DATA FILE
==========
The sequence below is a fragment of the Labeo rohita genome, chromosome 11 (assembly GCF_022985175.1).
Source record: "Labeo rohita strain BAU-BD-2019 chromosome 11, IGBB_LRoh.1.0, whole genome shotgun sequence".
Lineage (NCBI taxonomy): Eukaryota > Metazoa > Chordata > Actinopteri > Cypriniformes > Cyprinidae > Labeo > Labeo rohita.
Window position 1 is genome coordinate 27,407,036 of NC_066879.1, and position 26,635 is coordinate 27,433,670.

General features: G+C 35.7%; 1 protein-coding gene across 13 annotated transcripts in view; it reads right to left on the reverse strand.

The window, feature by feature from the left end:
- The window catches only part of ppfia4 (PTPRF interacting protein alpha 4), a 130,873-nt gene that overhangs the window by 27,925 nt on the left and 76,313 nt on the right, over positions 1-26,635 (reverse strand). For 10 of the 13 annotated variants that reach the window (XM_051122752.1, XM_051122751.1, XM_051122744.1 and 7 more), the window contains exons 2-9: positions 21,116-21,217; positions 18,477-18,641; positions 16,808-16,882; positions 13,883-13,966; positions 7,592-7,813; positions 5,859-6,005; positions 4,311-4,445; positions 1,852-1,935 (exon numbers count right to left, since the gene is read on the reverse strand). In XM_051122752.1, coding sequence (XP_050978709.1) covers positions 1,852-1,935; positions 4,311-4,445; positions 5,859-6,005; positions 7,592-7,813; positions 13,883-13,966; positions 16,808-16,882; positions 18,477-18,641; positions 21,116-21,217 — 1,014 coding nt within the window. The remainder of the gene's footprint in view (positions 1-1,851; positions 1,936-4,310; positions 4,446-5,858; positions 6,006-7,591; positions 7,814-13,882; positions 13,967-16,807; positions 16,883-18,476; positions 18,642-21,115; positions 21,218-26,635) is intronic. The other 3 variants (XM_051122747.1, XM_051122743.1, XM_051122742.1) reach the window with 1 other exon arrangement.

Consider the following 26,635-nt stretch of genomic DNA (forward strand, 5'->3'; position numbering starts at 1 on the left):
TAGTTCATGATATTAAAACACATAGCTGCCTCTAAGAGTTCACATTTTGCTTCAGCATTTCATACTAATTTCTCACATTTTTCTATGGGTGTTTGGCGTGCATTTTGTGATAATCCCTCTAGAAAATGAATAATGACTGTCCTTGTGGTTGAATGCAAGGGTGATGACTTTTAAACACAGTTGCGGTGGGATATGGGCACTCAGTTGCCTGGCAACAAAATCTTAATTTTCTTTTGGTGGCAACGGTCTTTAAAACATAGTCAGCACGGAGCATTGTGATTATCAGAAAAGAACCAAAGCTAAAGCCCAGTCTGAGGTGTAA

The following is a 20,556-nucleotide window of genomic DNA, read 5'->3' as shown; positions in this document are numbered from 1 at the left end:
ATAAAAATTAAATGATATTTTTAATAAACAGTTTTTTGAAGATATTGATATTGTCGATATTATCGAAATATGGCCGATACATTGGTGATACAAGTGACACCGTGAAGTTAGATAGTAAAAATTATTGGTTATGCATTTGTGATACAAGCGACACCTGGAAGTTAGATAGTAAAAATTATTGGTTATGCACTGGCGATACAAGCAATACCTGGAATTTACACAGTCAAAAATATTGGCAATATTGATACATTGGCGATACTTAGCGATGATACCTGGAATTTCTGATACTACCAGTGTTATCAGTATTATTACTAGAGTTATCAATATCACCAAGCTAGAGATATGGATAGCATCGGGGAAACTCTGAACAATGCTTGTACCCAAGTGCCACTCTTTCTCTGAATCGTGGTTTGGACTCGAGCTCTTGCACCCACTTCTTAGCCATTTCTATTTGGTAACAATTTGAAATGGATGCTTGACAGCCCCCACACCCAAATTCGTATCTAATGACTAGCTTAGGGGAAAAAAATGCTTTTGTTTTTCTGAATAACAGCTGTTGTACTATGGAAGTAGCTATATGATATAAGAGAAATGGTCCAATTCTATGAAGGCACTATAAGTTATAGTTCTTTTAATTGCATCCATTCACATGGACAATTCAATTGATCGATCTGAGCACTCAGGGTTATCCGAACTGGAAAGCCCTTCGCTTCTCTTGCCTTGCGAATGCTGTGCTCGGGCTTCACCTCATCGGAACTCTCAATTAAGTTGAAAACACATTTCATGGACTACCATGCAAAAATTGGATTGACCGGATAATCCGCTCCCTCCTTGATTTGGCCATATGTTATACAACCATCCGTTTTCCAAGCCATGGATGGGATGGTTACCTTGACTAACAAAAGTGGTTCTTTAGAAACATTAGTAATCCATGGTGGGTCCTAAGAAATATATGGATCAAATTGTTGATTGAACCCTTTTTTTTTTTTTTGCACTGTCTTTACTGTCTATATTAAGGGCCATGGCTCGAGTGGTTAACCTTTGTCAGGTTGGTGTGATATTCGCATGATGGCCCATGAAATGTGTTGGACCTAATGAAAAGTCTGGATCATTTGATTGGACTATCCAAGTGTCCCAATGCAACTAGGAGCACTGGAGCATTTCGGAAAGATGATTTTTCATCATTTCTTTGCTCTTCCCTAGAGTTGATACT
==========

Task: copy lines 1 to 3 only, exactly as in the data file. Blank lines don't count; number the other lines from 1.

The sequence below is a fragment of the Labeo rohita genome, chromosome 11 (assembly GCF_022985175.1).
Source record: "Labeo rohita strain BAU-BD-2019 chromosome 11, IGBB_LRoh.1.0, whole genome shotgun sequence".
Lineage (NCBI taxonomy): Eukaryota > Metazoa > Chordata > Actinopteri > Cypriniformes > Cyprinidae > Labeo > Labeo rohita.